Approach your congregants as being in constant need of corralling and correcting, with no worthwhile ideas or opinions to speak of.

Constantly be jealous of all the wonderful things that your colleagues seem to be able to do in their churches, and grumble about how you'll never be able to do anything like that where you are.

Read and talk about making changes, but don't ever test the waters or put together a plan on how to do it.

Think of yourself as finally the pastor who's going to come in and show them how to do things the right way after decades and even centuries of getting it wrong.

Don't get too comfortable, and constantly ha…

Small Sips Pays Tribute

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First, this. Back around the time Philip Seymour Hoffman's movie Doubt came out, James Martin, SJ, who served as a theological consultant for the movie, wrote this piece about his experience of the actor/director:
When I asked Phil Hoffman about his directing style on “The Last Days of Judas Iscariot,” he readily agreed with the inherent strength of the parable—or, in his words, the personal anecdote—in its ability to communicate more than a strictly worded directive.“It’s the way I normally direct,” he said. “The anecdotes and stories spark a discussion with the actors and it starts a give-and-take about the character or the scene. And the more personal the better. If I can be open with my life, then the actors usually feel more comfortable expressing themselves through the work.”I asked if he ever felt the need to be more specific in his direction. “Sometimes you have to tell someone exactly what you want, but you can’t dictate,” he said. “You have to keep suggesting. Otherwise, …

The Ejector Ad Eight Years Later

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Since I want to do a bit of reflection this year about where this blog has been in anticipation of its big tenth anniversary, I thought I'd recount one of its more notable moments.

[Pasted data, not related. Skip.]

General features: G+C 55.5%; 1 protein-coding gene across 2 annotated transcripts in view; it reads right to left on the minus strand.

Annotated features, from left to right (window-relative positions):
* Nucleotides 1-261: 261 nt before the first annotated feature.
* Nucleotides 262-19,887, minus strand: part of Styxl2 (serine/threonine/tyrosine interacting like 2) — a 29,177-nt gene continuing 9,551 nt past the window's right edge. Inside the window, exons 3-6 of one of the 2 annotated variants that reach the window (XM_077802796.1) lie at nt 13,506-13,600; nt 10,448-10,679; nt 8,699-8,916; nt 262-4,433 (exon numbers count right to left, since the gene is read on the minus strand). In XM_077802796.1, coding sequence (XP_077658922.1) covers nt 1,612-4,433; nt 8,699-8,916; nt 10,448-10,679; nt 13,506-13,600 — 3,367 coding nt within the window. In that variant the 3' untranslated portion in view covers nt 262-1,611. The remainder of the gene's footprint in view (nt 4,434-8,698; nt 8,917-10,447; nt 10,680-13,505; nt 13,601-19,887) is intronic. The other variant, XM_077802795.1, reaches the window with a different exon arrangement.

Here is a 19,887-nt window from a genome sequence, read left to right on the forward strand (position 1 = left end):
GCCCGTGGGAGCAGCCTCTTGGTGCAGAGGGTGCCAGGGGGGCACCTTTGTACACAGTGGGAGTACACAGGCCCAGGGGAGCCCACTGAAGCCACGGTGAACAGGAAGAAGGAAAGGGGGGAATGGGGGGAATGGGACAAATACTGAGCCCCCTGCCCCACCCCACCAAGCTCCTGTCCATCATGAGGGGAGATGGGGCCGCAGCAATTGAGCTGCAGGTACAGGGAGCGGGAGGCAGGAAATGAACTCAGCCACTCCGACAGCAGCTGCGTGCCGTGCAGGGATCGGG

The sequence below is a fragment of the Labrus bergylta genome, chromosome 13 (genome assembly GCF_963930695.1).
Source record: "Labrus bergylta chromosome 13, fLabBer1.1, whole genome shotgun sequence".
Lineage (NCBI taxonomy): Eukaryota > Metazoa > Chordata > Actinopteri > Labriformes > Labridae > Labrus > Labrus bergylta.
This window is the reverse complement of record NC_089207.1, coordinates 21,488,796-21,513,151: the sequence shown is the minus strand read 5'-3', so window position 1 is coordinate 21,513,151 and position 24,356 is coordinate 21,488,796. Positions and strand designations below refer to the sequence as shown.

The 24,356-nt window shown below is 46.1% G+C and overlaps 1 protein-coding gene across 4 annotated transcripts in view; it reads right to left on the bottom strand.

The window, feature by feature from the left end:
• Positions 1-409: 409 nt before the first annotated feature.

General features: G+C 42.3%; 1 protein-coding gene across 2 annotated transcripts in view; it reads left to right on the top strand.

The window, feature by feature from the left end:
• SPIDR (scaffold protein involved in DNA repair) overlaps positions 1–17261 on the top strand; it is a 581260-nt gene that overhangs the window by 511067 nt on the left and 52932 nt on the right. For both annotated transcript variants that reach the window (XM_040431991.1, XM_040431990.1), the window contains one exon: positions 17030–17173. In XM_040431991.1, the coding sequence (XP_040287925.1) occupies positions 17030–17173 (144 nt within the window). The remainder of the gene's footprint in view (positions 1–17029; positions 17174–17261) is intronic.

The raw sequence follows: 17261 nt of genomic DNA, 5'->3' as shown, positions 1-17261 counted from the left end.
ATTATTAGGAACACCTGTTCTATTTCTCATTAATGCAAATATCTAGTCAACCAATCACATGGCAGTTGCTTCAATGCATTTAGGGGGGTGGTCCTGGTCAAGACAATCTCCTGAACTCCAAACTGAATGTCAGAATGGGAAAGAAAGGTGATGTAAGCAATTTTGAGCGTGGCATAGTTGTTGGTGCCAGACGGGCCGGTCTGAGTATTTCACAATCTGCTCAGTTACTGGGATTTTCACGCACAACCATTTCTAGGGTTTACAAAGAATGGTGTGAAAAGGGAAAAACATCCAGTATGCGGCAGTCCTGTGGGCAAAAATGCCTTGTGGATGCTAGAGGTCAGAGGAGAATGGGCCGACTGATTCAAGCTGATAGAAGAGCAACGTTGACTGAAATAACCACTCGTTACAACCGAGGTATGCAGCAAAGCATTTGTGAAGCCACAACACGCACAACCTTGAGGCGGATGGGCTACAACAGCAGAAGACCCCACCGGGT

Starting in 2003, my denomination, the United Church of Christ, began rolling out a new identity campaign known as God is Still Speaking. It was centered around the symbol of the comma, borrowing from a saying from comedienne Gracie Allen: "Never place a period where God has placed a comma." The idea behind the campaign was to position the UCC as a distinct, progressive place for people of faith wondering if there could truly be a welcoming, inclusive church for them.
As part of this campaign, the UCC produced three commercials. The first two, "Bouncer," and "Steeple," rolled out at about the same time, with the former in particular causing plenty of conversation and controversy along the way.
About a year after these first two commercials were released and after an appeal…

Let's Stop Calling Them "Church Shoppers"

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When I was in college, I played in a worship band at a United Methodist church some 10 miles away from the school. The church at that point was taking a lot of cues from a fellow UMC, Ginghamsburg Church in Tipp City, which you may have heard of. Ginghamsburg had found great success transforming and growing itself through many of the methods common to megachurches in that time, and this country church in little Old Fort, Ohio was just beginning to find its own niche through some of these techniques as well. Last I checked, they're still thriving, incarnating the gospel in their setting as best they can.

In those days, the primary word used to refer to the people that churches wanted to attract was "seeker." The larger movement went by the name "seeker-sensitive:" a highly attractional-based philosophy where churches did their best to offer programs and amenities that people either disillusioned or unfamiliar with the church might find worth checking out as an …